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: USPS will electrify entire mail-delivery fleet within just a few years

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The U.S. Postal Service said Tuesday it will go all-electric for new delivery vehicle purchases starting in 2026.

That’s a significant boost from the pledge to make 10% of the fleet electric offered up from agency in 2021. And because of the size of the total fleet, it’s a win for a Biden administration that has made the migration of the U.S. economy to net-zero carbon emissions a priority.

The USPS announcement “sets the bar for the rest of the federal government, and, importantly, the rest of the world,” the White House said in a statement.

Biden has already ordered the entirety of the federal government to purchase only zero-emissions vehicles by 2035. But the Post Office runs on its own budget.

Burning fossil fuels, including gasoline
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+1.97%
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for private and service vehicles is among the largest contributors to Earth-warming greenhouse gas emissions. Road transportation is 12.6% of total emissions, trailing the energy used to power the electric grid. As more vehicles become electric, making the practice truly “green” will require using more wind, solar, nuclear and other sources to create electricity.

USPS said Tuesday it is spending nearly $10 billion to electrify an aging fleet that was on course for replacement vehicles anyway.

The spending includes installing charging infrastructure at hundreds of postal facilities nationwide and purchasing at least 66,000 electric delivery trucks in the next five years. And the plan includes tapping $3 billion approved as part of a climate-focused spending bill signed into law this summer.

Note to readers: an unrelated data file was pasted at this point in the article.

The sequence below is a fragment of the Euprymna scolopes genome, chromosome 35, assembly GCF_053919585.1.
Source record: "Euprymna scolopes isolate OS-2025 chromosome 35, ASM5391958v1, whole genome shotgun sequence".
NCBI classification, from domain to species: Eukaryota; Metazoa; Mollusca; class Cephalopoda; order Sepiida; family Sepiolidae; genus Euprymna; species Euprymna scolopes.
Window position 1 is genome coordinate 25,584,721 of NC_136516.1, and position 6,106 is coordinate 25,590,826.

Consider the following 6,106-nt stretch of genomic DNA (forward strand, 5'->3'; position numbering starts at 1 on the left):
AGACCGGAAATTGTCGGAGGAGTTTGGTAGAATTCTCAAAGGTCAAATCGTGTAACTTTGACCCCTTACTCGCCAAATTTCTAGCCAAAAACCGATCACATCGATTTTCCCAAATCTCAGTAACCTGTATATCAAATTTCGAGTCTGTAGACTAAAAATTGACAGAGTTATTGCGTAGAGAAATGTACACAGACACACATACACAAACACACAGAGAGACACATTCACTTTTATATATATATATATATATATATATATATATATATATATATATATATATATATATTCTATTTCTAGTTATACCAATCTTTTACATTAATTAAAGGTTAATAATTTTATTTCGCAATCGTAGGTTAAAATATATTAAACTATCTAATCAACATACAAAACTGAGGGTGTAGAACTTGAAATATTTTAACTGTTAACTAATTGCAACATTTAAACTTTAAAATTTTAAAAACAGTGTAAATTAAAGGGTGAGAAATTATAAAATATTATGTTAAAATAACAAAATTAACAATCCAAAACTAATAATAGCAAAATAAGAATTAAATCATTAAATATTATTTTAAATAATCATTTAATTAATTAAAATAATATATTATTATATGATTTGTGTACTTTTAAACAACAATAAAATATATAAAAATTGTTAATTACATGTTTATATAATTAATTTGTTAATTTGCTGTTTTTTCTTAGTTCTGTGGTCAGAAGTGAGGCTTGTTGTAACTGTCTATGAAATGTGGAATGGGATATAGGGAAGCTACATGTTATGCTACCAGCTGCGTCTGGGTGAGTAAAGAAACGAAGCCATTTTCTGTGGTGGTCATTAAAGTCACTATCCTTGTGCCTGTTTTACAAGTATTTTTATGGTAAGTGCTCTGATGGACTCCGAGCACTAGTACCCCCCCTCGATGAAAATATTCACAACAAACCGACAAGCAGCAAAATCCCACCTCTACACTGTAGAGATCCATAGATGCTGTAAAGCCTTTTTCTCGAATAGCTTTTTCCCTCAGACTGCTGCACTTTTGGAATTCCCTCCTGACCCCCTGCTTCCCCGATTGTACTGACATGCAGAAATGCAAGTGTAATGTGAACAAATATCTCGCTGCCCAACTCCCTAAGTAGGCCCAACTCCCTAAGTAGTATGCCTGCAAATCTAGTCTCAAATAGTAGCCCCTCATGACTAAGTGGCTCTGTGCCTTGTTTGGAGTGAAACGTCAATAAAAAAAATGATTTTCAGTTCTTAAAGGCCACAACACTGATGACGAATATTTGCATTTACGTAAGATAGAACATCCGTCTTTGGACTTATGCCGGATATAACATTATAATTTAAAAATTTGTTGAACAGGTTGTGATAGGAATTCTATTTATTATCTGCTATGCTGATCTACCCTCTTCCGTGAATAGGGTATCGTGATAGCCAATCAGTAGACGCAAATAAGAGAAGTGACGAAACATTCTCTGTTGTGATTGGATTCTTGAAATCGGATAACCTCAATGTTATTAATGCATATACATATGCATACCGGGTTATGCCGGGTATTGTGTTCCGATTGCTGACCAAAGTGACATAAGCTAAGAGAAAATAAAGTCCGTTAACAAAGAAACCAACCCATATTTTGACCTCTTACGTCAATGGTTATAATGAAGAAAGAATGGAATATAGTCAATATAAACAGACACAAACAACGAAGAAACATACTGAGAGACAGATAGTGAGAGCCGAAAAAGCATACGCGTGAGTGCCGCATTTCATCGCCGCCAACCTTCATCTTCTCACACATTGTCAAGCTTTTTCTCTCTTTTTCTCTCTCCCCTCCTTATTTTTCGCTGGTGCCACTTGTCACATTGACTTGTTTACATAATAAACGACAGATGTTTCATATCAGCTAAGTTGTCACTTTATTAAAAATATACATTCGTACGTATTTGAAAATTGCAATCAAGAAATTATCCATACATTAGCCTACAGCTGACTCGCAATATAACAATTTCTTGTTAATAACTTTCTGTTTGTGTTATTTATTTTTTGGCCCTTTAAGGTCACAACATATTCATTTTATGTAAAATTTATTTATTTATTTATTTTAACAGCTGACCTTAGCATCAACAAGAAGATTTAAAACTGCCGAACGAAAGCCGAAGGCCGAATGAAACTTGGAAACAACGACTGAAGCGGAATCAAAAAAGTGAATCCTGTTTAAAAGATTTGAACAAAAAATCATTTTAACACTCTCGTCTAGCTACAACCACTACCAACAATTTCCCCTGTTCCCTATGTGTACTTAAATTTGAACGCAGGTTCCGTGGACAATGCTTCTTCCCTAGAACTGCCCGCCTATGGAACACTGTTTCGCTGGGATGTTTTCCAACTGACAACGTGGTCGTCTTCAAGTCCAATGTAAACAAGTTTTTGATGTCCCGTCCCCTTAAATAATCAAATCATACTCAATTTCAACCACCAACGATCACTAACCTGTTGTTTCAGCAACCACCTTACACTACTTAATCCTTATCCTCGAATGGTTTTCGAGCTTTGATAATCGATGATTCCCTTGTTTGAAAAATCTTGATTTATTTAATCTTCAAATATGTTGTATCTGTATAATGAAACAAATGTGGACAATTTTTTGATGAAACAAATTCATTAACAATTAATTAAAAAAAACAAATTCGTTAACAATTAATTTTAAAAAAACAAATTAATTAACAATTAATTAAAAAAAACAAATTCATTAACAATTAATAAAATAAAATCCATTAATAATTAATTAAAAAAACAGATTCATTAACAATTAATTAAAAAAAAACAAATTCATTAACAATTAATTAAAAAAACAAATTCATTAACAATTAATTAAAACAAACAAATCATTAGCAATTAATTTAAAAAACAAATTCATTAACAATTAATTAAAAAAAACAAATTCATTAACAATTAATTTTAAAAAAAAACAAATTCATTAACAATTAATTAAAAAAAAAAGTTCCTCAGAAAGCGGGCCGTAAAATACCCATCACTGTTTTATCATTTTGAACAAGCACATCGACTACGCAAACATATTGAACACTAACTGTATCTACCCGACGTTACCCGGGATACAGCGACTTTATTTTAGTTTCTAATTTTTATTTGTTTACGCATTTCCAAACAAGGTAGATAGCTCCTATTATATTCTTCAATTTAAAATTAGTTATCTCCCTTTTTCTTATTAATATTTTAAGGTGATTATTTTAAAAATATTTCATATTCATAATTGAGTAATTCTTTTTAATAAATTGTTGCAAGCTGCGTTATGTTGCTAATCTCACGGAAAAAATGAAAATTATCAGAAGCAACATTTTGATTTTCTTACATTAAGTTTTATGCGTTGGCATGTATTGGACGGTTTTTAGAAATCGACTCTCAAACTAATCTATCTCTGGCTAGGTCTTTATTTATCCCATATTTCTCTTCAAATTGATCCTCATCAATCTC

The new plan “sets the postal fleet on a course for electrification, significantly reduces vehicles miles traveled in the network and places USPS at the forefront of the clean transportation revolution,” said John Podesta, a senior White House adviser, in a statement.

Postmaster General Louis DeJoy, who faced criticism for a vehicle replacement plan that still included thousands of gas-powered trucks, has said that the demand to deliver mail and packages to 163 million addresses six days a week called for a fleet that uses more than electricity. With 30-year-old trucks in some instances, which lack air conditioning, air bags and other standard safety features, the fleet’s days have been numbered. The gas-powered versions only get about eight miles to the gallon in fuel efficiency.

But in a release Tuesday, DeJoy said, “As I have said in the past, if we can achieve those objectives in a more environmentally responsible way, we will do so.”

Podesta told the Washington Post that he confronted DeJoy about his agency’s plans when the two began talking in September. By then, the Postal Service said 40% of its new trucks would be EVs.

“I just think we thought it was critical to our success and the overall [climate change] program,” Podesta told the news outlet. “So we stuck with it, pushed it, he pushed back, and we pushed back.”

Post Office officials told the Washington Post their plans call for buying 60,000 “Next Generation Delivery Vehicles” from defense contractor OshkoshOSK, of which 45,000 will be electric. The agency will also purchase 46,000 models from mainstream automakers, of which 21,000 will be electric, the report said.

The White House has also said that when more government practices go electric, the private sector may find it easier to follow up with its own conversions. That’s true of the delivery competition to the USPS.

Amazon.com
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for one, has already promised to reach net-zero carbon emissions by 2040. That’s a full decade faster than the broader U.S. net-zero pledge and the 2050 deadline that most major nations and large companies have set.

Amazon holds a 20% stake in electric truck maker Rivian
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The delivery giant has said it hopes to have 100,00 Rivian EVs on the road by the end of this decade.

For their part, FedEx
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-2.63%

has committed to carbon-neutral operations by 2040, including an electric delivery fleet. UPS
UPS,
-2.71%

has plans to go carbon-neutral by 2050 and use 40% alternative fuels by 2025.

The Associated Press contributed.

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